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November 25, 2002

Being in Antarctica is Cool

This is awesome. It's 12:15 AM, and the sun is shining brilliantly on the ice and mountians outside. I love it. So, I've decided it's time for a check-in. An emotional check-in, you might say, before I get back to the events.

I'm in Antarctica. That's frickin' crazy. It's also a bit crazy that it doesn't really feel like I'm on some isolated and hostile continent, because MacMurdo is pretty cushy. I just had a nice ice cream coffee (no Baileys, unfortunately) with three fine gentlemen in a warm cafeteria, and now am on the internet, writing to the masses in a tee-shirt and coords. It's cold at MacMurdo, but how cold one feels depends in great part on the sun and the wind. Sunny and windless means warm, as in I walk around outside in my coords or jeans and shirt and fleece shirt and wind parka and lightweight gloves, with no hat on. Wind means it's time for the puffy parka and head gear.

Tonight in the galley (cafeteria), I watched a documentary about four women who skied to the South Pole. Hard core. Similarly, I can feel myself get harder. Not hard enough to ski to the Pole, but certainly harder than I've been the last several years, which will come in handy as I work outside in the wind at 12,000 feet in a week or so. Resiliance and determination. It's a good thing. Tolerance and patience. Also good things. Both for working in the harsh physical conditions, and for working in a team. I like the toughening, and the softening. Both as a matter of survival, and enjoyment. For instance, plans here are subject to change, much moreso than in many other parts of the planet, due to weather. 'So,' I ask Phil, one of the PIs (Principal Investigators, or, more descriptively, people who wrote the grant proposal), 'do you think we'll go up to Fang on Thursday?' Fang is the acclimitization camp at 9,000 ft where we all must spend at least two nights before proceeded to our hut at 11,000 ft. 'It's only Monday,' says Phil. 'There are three days between now and then.' Plans are made and remade and unmade and made again and then the weather changes and plans are remade again. Today, a group of four was supposed to go out to start setting up one of the sites at 9:30 AM, departing by helicopter. The weather was such that the hilo pilots didn't want to fly to Erebus, so delayed departure until 1 PM, at which point the group did go out. But, as it turned out, the larger of the helicopers (the bus variety, as opposed to the sportscar variety--sorry I don't know the names yet) can't land at the desired site, so dropped off the human cargo a ways away and then came back to McMurdo to swap the equipment from the hold to a basket, went back to the site, and dropped the cargo for the scientists. Which means the scientists were stuck on the side of the volcano with no equipment, and thus nothing really to do, until the helicoptor got back. Such is fieldwork anywhere, and even moreso here.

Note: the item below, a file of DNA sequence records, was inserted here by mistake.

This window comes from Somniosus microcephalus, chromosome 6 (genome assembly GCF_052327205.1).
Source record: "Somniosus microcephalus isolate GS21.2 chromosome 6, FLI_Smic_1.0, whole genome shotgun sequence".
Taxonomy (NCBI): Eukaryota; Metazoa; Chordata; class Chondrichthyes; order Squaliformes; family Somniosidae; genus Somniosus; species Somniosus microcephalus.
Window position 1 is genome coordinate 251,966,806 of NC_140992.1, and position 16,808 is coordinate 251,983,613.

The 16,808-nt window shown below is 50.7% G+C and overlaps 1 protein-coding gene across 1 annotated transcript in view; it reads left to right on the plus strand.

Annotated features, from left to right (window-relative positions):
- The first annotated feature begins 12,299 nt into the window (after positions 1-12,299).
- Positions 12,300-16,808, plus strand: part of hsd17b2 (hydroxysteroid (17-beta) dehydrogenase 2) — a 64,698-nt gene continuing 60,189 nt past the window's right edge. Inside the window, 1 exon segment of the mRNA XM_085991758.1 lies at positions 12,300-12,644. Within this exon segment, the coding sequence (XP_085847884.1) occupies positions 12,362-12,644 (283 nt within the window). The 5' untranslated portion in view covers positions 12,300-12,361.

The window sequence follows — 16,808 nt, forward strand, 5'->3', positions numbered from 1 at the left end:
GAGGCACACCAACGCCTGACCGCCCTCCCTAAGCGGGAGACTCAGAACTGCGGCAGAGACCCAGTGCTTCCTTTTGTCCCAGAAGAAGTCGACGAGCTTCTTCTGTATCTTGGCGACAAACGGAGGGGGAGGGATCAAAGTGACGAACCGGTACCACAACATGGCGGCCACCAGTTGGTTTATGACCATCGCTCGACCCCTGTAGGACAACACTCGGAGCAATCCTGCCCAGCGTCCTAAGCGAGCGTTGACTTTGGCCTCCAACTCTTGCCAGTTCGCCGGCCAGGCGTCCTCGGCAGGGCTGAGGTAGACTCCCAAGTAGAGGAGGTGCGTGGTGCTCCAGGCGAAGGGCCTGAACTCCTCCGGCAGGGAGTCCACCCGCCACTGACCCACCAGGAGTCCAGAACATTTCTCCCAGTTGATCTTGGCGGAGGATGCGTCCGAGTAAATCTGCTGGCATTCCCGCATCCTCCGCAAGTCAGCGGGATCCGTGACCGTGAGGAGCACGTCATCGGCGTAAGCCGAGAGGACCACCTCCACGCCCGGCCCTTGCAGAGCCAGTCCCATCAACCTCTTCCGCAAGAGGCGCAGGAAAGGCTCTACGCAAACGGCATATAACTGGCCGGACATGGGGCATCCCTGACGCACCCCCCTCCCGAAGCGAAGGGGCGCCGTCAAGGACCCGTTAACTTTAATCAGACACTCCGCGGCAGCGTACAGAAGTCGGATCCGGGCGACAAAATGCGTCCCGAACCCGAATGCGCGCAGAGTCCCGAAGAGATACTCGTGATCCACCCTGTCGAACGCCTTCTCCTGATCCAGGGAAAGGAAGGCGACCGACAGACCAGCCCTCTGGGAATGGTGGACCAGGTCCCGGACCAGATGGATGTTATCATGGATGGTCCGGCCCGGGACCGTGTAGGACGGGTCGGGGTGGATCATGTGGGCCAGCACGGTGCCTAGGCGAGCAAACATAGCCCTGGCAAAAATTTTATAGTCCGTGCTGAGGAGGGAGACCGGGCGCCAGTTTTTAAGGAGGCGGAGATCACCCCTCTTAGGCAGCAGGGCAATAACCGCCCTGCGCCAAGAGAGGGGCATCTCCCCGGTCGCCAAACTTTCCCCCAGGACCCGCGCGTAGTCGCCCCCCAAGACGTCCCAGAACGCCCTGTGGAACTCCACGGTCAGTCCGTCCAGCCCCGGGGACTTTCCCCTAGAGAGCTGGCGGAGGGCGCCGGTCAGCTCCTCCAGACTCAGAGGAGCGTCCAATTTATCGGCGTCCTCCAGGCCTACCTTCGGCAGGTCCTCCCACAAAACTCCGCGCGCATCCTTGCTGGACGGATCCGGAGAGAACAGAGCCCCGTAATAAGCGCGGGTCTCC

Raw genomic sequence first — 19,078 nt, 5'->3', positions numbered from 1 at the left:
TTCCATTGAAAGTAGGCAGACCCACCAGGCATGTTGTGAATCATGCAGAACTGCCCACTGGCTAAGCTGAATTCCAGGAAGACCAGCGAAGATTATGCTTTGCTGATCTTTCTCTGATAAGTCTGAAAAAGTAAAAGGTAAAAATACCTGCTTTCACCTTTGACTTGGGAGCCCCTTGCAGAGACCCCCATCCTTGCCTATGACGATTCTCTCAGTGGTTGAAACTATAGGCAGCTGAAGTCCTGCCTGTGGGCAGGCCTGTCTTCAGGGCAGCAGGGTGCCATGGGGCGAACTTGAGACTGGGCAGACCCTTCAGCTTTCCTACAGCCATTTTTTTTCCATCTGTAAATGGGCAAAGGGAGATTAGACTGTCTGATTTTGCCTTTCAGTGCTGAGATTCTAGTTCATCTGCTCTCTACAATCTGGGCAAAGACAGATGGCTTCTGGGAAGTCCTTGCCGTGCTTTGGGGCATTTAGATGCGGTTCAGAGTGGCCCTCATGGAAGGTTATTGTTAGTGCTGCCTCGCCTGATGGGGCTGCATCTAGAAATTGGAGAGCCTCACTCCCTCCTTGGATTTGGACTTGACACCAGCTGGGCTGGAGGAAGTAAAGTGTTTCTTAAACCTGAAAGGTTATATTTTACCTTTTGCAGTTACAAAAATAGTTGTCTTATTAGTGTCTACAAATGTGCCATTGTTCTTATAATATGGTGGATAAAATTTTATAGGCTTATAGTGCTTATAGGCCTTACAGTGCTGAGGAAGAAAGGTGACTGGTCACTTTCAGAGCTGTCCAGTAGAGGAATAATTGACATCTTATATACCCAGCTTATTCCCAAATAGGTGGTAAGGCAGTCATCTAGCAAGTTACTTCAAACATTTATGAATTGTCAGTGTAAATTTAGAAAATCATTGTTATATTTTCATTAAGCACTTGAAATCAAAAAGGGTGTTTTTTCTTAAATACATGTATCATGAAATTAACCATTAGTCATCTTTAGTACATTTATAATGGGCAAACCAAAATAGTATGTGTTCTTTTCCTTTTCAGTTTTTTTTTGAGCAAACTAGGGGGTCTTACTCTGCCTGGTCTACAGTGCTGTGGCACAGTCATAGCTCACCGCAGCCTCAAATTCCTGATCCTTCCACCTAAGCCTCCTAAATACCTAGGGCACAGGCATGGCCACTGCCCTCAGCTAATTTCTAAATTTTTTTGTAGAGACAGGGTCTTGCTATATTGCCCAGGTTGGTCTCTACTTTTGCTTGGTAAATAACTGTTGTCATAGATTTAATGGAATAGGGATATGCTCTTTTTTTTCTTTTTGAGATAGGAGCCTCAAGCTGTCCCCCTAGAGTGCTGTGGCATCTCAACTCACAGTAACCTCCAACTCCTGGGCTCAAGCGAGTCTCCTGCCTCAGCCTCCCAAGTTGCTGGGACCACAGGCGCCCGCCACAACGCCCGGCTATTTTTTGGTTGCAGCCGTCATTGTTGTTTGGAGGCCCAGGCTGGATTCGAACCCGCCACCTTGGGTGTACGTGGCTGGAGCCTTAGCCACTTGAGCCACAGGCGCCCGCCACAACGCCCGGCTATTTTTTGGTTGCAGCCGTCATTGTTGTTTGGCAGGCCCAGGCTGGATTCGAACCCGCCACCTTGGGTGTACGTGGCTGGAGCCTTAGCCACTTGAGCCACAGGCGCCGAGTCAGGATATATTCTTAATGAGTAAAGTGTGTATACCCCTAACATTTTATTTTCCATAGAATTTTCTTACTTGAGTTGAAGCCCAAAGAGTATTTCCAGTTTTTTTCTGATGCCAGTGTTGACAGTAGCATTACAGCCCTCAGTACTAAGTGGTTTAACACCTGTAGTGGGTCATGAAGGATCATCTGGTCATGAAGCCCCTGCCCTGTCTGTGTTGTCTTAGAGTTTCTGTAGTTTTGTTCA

Here I go off speiling. There's always too much to say. Especially if you love words as much as I do.

Alright, go check out another entry.

Posted by beth at November 25, 2002 11:34 AM


I just wanted you to know that I just got this website...from Steve....thanks, Steve!
Now that I have it, I will be endlessly harrassing you...Ah, the love!
I'm reading your entries backwards, hence my strange comments....
Just wanted you to know that I am finding it all oh-so-fascinating.
Thanks, Beth!

Posted by: Bridget at November 25, 2002 5:55 PM

Beth - I have a new routine every morning, after i check my vmail and email (have to do that first...it's my job)...I hop on line to see what Beth is up to. I am loving reading this stuff. Keep em coming. I am living vicariously! Happy Turkey Day!!!


Posted by: nancy at November 28, 2002 6:43 AM